Retention Mode Switching: An Example
To illustrate these principles in action, Figure 4 demonstrates how two different types of polar compounds interact with the stationary phase, and how their responses are affected by simple mobile phase changes. In this example, we analyzed two water-soluble vitamins: vitamin B3 (niacin), which is an organic acid, and vitamin B1 (thiamine), which has a permanent positive charge.
In the top chromatogram, a highly organic mobile phase was used, which is favorable to HILIC separations. Using the Raptor Polar X column under these conditions, a water layer quickly forms on the surface of the silica particles. This allows polar compounds to partition from the acetonitrile layer into the water layer where they can also interact with the silica surface and the stationary phase. In this way, polar compounds are retained through hydrophilic interactions with the stationary phase and are still eluted under highly organic mobile phase conditions. This is very favorable for LC-MS/MS analysis because of the improved desolvation and increased ionization efficiency.
The bottom chromatogram highlights the chromatographic changes that are seen when the retention mechanism is switched by moving to a mobile phase with a higher percentage of water. As we move further away from ideal HILIC conditions, both vitamin B1 and vitamin B3 are less retained. This is because as the percentage of water in the mobile phase increases, conditions shift away from HILIC retention and toward the ion-exchange retention characteristics of the phase. The elution order also changes because vitamin B1 is less retained than vitamin B3 under ion-exchange conditions.
Figure 4: Simple changes to easy-to-prepare, MS-friendly mobile phases can emphasize or deemphasize the different retention mechanisms available with the novel Raptor Polar X phase chemistry.
Well-Balanced Hybrid Retention Lets You Analyze More Compounds with a Single Method
It is common for columns to specialize, to focus on a single type of interaction to the exclusion of others. This approach works well when the target analytes all share the same characteristics; however, polar compounds vary widely in their chemical traits. For the analysis of polar compounds, a specialized approach to column selection often means having to use multiple methods with different columns or conditions for each type of compound. As shown in the following examples, the hybrid phase chemistry of Raptor Polar X columns is a better alternative because the multimode retention profile allows a wide variety of target analytes to be analyzed in the same method.
QuPPe-Inspired List of Polar Contaminants
The European Quick Polar Pesticides (QuPPe) method includes a range of polar analytes from anionic polar herbicides, such as glyphosate and related compounds, to a variety of oxychloro contaminants, including chlorate and perchlorate. As shown in Figure 5, the Raptor Polar X column retains and quickly separates this diverse mix with the last compound eluting around 10.5 minutes and a total run time of only 13 minutes. This separation is performed with simple unbuffered mobile phases, acidified with 0.5% formic acid to reduce peak broadening and tailing. The method demonstrated in Figure 5 was also able to separate compounds that have similar mass fragments, like AMPA from N-acetyl AMPA and fosetyl aluminum from phosphonic acid and phosphoric acid (a commonly observed matrix component and source of interference).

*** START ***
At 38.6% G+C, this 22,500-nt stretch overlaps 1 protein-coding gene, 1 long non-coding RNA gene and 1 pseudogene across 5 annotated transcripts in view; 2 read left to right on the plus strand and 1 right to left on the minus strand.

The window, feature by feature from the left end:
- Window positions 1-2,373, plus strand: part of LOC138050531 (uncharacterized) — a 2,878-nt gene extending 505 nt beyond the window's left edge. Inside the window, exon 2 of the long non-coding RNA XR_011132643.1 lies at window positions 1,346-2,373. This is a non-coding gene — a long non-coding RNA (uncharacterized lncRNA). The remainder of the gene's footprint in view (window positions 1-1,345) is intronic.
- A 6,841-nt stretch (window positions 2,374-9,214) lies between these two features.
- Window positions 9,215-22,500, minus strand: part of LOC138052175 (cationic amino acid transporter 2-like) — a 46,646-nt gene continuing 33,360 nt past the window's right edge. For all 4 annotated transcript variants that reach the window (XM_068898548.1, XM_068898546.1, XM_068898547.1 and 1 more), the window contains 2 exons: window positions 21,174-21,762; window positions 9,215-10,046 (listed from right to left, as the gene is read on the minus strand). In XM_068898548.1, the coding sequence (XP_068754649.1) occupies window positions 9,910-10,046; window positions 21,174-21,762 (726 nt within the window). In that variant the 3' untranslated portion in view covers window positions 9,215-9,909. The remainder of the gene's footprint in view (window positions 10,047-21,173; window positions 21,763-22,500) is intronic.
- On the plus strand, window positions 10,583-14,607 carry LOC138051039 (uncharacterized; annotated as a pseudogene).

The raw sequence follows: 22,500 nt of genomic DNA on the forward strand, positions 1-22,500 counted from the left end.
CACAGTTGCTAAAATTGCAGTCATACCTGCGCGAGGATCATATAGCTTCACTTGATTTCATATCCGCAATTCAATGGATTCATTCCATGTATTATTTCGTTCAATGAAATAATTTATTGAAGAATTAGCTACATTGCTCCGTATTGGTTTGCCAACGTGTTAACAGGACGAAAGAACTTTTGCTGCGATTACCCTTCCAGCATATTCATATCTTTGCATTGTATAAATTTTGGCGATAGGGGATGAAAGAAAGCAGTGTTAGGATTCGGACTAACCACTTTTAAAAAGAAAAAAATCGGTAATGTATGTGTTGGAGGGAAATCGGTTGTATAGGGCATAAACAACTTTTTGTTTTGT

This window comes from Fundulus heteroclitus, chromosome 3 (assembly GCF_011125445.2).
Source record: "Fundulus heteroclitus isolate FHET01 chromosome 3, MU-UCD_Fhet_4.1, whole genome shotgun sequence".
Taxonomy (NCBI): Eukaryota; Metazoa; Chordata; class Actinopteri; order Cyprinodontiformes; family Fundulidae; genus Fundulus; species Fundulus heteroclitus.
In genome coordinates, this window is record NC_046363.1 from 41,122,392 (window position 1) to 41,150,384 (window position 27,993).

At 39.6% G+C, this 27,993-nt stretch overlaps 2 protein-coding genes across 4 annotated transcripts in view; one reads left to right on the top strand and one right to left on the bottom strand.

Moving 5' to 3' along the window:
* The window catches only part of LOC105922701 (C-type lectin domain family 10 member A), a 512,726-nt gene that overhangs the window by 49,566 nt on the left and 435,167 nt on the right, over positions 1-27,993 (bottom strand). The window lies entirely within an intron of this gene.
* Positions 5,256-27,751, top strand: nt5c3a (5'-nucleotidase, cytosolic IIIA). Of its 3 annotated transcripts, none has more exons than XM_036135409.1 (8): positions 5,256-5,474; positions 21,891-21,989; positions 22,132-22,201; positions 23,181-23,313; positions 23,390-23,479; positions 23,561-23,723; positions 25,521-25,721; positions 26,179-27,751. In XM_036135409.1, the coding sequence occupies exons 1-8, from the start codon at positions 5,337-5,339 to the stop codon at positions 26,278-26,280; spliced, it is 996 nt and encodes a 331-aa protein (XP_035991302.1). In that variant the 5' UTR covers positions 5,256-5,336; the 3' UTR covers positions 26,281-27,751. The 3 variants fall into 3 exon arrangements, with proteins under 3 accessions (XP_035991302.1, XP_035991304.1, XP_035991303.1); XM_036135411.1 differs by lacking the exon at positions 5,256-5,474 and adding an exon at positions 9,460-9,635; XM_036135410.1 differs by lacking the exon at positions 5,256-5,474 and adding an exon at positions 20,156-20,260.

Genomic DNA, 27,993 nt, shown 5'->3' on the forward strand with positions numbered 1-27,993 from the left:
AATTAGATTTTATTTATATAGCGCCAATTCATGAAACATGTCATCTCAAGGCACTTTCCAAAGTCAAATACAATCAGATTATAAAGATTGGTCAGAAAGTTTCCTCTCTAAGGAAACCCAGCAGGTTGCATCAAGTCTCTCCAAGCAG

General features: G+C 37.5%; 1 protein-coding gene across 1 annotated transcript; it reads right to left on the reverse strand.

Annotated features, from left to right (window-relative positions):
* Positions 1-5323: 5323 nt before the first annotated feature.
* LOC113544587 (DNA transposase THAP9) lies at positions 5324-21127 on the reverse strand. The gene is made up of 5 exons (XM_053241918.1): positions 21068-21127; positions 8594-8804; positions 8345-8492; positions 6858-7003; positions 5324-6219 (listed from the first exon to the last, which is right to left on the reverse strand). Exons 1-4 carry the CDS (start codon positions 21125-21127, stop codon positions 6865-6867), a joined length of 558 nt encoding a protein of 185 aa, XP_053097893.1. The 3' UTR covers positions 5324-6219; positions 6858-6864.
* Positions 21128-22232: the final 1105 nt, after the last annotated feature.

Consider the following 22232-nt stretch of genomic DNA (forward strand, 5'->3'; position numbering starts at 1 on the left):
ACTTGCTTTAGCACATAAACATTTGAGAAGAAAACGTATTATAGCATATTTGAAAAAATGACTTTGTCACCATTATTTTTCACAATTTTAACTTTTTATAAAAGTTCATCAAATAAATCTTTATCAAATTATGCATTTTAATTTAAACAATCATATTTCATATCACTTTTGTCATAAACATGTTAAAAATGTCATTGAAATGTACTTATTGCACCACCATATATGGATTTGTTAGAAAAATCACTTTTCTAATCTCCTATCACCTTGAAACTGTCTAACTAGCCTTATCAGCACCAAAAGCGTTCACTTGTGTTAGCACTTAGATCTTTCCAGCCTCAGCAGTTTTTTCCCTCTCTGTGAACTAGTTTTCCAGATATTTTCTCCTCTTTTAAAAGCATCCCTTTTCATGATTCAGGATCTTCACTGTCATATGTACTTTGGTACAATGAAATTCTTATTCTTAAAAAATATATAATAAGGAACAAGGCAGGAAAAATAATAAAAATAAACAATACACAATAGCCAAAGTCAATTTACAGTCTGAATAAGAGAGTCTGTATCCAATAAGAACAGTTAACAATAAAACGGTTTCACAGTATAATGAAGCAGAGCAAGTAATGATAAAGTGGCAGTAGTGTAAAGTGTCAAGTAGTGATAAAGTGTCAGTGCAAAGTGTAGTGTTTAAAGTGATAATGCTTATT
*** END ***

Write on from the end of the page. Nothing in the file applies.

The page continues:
Underivatized Amino Acids
Amino acids are a diverse group of very polar compounds that are commonly analyzed with reversed-phase or ion-exchange chromatography using pre- or post-column derivatization. Direct analysis of underivatized amino acids is challenging due to limited retention and poor chromatographic performance. However, underivatized amino acids with nonpolar, polar, positively charged, and negatively charged side chains are all retained and easily separated in one method on a Raptor Polar X column. Figure 6 shows the analysis of 21 amino acids, including a taurine supplement, in a liquid baby formula matrix using a simple protein precipitation and direct analysis of the resulting extract.
Figure 6: Compounds with various polarities, such as these amino acids, can all be analyzed using the same method on a Raptor Polar X column.
Ultrashort- to Long-Chain PFAS
The last illustration of the Raptor Polar X column’s ability to maximize method productivity is an application that paves a path for future testing. Current LC-MS/MS methods for per- and polyfluoroalkyl substances (PFAS) analysis are focused on short-chain (C4-C6), long-chain (C8 and up), and alternative compounds and do not include emerging ultrashort-chain (C2 and C3) compounds. Typical reversed-phase methods for PFAS analysis do not have sufficient retention for ultrashort-chain PFAS; whereas other methods based on anionic exchange often have too much retention, resulting in poor chromatographic performance. Because of the balanced retention mechanisms found in the Raptor Polar X column, ultrashort-chain PFAS and long chain PFAS can all be analyzed in a single 5-minute isocratic run (Figure 7).